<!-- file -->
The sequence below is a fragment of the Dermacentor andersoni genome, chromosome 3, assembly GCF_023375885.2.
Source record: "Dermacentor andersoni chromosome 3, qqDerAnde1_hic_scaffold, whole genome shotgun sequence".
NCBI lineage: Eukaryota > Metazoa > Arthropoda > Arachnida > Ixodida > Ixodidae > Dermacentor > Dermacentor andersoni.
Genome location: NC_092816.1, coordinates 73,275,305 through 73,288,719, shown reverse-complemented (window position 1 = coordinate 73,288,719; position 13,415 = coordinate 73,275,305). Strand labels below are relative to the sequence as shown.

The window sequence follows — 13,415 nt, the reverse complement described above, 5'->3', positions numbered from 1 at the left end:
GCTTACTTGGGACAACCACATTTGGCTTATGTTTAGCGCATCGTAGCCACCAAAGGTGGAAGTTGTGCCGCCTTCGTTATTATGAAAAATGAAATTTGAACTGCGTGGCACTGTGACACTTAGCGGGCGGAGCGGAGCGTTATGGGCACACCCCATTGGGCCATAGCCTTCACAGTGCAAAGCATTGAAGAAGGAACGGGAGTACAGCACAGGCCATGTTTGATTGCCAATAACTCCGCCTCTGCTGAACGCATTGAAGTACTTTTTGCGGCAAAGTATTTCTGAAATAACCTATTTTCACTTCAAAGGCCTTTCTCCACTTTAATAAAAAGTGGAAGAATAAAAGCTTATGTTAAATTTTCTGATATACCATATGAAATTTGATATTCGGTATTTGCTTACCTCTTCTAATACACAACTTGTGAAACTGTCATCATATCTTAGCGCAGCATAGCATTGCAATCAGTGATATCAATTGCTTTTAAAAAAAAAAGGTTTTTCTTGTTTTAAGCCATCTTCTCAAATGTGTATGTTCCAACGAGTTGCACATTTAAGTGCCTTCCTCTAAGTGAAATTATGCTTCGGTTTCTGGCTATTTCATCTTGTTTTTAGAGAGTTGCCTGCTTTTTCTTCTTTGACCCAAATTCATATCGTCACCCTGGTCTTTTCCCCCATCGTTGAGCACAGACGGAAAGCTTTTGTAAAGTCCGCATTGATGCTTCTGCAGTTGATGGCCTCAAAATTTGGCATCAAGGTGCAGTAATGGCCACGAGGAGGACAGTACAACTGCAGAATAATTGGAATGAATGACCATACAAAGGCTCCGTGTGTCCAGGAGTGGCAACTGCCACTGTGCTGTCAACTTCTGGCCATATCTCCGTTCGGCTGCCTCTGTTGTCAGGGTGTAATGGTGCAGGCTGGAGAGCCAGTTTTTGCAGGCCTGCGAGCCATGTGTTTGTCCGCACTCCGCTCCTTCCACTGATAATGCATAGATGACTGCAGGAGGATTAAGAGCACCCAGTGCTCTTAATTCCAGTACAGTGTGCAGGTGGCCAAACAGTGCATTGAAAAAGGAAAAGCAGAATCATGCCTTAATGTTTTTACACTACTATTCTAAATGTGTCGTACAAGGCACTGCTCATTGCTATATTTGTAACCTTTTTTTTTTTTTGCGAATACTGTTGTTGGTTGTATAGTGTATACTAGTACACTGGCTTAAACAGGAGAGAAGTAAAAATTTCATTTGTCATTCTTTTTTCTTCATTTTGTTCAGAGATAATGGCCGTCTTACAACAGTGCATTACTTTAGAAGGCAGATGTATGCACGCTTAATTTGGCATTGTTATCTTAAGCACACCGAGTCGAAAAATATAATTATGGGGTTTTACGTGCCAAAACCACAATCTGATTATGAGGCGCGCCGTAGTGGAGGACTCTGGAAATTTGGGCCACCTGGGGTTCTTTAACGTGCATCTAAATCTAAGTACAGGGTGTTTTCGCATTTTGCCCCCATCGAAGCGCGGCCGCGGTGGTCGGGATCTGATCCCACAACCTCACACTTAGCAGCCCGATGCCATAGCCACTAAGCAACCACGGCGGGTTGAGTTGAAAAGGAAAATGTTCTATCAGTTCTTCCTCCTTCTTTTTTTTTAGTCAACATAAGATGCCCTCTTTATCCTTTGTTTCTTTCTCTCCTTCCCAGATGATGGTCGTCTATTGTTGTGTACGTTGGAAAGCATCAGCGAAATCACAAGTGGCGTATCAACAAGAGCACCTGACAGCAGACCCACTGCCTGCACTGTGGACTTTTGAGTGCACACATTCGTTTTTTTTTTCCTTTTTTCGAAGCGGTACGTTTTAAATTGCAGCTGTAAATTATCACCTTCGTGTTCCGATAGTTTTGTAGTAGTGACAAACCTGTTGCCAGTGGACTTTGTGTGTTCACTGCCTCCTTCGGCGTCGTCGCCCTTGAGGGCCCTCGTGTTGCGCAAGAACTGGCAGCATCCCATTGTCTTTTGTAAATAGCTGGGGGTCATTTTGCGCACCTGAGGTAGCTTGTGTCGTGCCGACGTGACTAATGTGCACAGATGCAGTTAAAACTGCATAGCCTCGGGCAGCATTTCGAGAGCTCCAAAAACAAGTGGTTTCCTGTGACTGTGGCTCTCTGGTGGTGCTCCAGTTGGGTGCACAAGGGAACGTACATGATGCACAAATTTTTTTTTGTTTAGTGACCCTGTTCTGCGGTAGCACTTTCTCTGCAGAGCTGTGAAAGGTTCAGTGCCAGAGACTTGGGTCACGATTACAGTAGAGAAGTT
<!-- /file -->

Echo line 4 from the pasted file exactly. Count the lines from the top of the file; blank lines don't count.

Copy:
Genome location: NC_092816.1, coordinates 73,275,305 through 73,288,719, shown reverse-complemented (window position 1 = coordinate 73,288,719; position 13,415 = coordinate 73,275,305). Strand labels below are relative to the sequence as shown.